It is impossible to build community if people are not willing to stay in conversation or “at the table” during times of significant disagreement. Our inclination may be to shut down or shut out those who challenge us at tender or important places, but we cannot find resolution without staying with the relationship, at least for the time it takes to understand the differences fully. Although some differences may run so deep that they affect fundamental identity and communal purposes, people often sever ties before they attempt to understand disagreements or their significance.
Whether the culprits are petty criminals or well-placed corporate executives, pastors, priests, doctors, or political leaders, dishonesty and spin are common. We live with a powerful combination of false promises and false speech that has led to a significant loss of public truthfulness. As a result, many people have become deeply cynical about truthfulness in government, businesses, and churches, as well as in other moral and religious institutions.
We tend to view truth-telling as a one-time event and truthfulness as “consistency between our mind and our message,”but truthful living also involves forbearance, forgiveness, mutuality, and patience. In the Psalms, the Hebrew word ’emeth was often translated as “truth” in the King James Version. In more recent translations, it is frequently translated as “faithfulness.”12 Its rich range of meaning includes stability, truth, trustworthiness, faithfulness, and verity. Especially in regard to God’s character and action, when we look at truthfulness, we see its nearly inseparable connection with faithfulness (see Romans 3:3-4).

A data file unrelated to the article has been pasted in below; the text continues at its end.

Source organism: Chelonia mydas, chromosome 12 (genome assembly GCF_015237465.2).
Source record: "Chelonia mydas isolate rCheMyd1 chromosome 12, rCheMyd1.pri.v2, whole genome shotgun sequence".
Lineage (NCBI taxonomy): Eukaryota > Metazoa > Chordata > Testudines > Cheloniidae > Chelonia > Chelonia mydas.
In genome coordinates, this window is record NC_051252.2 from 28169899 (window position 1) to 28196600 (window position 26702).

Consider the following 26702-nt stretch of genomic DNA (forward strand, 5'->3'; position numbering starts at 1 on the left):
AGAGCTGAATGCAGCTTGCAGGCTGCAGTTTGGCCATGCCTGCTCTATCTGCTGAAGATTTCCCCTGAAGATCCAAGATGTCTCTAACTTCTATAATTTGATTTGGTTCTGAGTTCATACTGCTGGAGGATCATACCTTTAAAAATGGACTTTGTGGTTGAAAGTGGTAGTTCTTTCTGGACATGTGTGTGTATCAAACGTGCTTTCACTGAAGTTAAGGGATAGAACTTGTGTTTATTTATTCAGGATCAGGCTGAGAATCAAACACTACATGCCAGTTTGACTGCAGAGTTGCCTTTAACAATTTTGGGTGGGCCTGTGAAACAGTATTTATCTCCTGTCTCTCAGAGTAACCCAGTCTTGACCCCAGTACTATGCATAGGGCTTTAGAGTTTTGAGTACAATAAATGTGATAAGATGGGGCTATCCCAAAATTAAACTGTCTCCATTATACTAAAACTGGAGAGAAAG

Concerns about truthfulness are undermined by contemporary emphases on image, success, litigation, and personal affirmation. Cynical and dismissive attitudes toward truth are evident when the main question asked is whether something will “fly” rather than whether it is true. Living truthfully may be important to personal integrity and communal relationships, but we seem to be functioning in a social environment with a fairly high level of dishonesty and distrust.
Many of the new technologies make deception easier. We can create alternate personas, fabricate stories, and disseminate them easily. But even without the assistance of technology, many of us, in telling our stories, “add details and omit inconvenient facts; we give the tale a small, selfenhancing spin; that spin goes over so well that the next time we add a slightly more dramatic embellishment; we justify that little white lie as making the story better and clearer — until what we remember may not have happened that way, or even may not have happened at all.”